A. When I came in, the then board was approaching the end of its term.
I came in February (2017) and their term of office was ending in October.
In our first meeting they said to me that they are coming to the end of their term but they had nothing to show for the three years that they have been at the helm.
When I arrived there had been no Executive Director for almost seven months.
They had a strategic plan, which started in 2016, meaning they had lost almost a year of implementation.
The plan noted that BOCONGO was no longer attractive and its objectives were to make the institution attractive again, return it to its role for augmenting government efforts and participating in social policy.
The other objective was to make it attractive to its members and we were having almost 38 members at the time.
Also, we had to restore relations with donor community, making the organisation visible, starting nationally, regionally and continentally as well as professionalising the institution.
When I arrived, there was a massive divorce between BOCONGO constitution and the strategic plan.
We engaged a consultant to look at how we can achieve our strategic plan and they offered advice looking at the talent that we had and which we required.
We invested in infrastructure and made sure the two instruments, the strategic plan and constitution have a harmonious marriage.
Q. Anything else?
A. We have been making advisory notes to government in the national interest.
For example, at the height of the Electronic Voting Machine (EVM), which had literally put government in a corner, there was need for the voice of the civil society.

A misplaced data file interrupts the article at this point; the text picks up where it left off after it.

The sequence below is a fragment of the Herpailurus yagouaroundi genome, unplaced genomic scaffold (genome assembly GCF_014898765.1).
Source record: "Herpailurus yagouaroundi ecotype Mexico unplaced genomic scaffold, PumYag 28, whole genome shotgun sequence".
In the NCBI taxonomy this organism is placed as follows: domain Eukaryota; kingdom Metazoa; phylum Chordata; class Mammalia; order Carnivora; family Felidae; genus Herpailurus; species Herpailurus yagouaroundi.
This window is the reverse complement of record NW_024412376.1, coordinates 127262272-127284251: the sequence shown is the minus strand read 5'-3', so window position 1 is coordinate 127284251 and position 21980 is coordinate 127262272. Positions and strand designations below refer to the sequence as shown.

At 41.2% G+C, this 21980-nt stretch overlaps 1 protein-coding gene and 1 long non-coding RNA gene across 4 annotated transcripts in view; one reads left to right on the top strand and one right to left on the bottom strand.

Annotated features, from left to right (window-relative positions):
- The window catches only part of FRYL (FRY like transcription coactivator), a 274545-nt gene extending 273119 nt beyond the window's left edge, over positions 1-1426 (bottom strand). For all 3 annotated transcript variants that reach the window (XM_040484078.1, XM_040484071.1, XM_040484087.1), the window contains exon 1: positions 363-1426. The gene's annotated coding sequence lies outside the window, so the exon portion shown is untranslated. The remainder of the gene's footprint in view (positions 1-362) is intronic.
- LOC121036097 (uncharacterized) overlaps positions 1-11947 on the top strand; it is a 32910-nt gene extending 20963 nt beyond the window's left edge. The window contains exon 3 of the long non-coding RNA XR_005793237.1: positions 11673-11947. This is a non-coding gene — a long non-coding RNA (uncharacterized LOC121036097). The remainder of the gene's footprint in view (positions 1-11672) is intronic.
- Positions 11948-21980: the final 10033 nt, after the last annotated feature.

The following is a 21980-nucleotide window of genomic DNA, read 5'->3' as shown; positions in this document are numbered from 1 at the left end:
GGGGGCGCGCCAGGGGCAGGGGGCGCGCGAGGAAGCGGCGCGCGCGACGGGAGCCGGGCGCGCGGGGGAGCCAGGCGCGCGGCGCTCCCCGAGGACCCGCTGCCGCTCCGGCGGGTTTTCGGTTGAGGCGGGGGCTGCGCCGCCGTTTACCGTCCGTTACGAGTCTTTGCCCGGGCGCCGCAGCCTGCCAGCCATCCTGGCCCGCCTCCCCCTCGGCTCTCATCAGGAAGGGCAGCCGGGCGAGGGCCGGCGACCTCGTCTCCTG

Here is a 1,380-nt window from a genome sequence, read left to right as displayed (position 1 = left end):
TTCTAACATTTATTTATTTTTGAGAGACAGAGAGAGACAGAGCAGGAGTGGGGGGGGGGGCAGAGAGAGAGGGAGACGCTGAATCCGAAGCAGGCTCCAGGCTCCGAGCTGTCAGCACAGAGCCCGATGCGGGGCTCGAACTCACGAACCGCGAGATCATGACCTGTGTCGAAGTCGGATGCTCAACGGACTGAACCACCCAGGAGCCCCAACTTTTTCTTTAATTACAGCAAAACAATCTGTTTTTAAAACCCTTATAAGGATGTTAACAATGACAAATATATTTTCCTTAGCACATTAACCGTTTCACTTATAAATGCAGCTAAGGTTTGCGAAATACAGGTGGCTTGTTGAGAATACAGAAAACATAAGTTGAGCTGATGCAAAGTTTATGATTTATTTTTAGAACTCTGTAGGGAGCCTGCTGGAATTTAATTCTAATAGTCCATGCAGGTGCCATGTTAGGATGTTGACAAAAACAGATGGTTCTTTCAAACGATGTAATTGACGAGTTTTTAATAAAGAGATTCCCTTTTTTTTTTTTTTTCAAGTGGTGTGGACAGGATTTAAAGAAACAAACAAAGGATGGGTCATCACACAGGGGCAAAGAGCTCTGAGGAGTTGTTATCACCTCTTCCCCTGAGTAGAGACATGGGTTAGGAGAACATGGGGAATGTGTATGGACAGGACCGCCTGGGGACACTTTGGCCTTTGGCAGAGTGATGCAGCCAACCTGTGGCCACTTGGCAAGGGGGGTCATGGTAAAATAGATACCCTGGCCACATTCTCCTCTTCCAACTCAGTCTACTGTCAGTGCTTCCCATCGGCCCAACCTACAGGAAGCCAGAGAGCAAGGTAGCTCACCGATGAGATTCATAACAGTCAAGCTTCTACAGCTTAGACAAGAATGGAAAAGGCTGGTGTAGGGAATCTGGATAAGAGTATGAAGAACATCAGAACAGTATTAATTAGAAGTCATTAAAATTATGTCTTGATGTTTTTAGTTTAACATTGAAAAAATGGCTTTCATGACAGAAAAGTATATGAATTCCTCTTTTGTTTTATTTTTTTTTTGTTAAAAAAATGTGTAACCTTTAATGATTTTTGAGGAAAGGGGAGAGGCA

My belief and that of the board was that the voice had to come in a structured manner.
That is why BOCONGO invited Head of Programming from the Electoral Institute of Sustainable Democracy from South Africa and got Secretary Generals of local political parties to sit together in a panel and ask, ‘what are we doing with this animal?’ We produced a report, which you can have access to, which we also shared with government.
Even though political parties and some pressure groups would like to get the glory that they are the ones who halted the introduction of the machine, we have a document which we shared with government and the Independent Electoral Commission (IEC) to say this is what people are thinking.
Also, for freedom of information, we did a panel discussion, we invited MISA Botswana and our colleagues in the media.
Likewise, for the death penalty we did a panel discussion on it, all the while producing reports which are accessible to the public.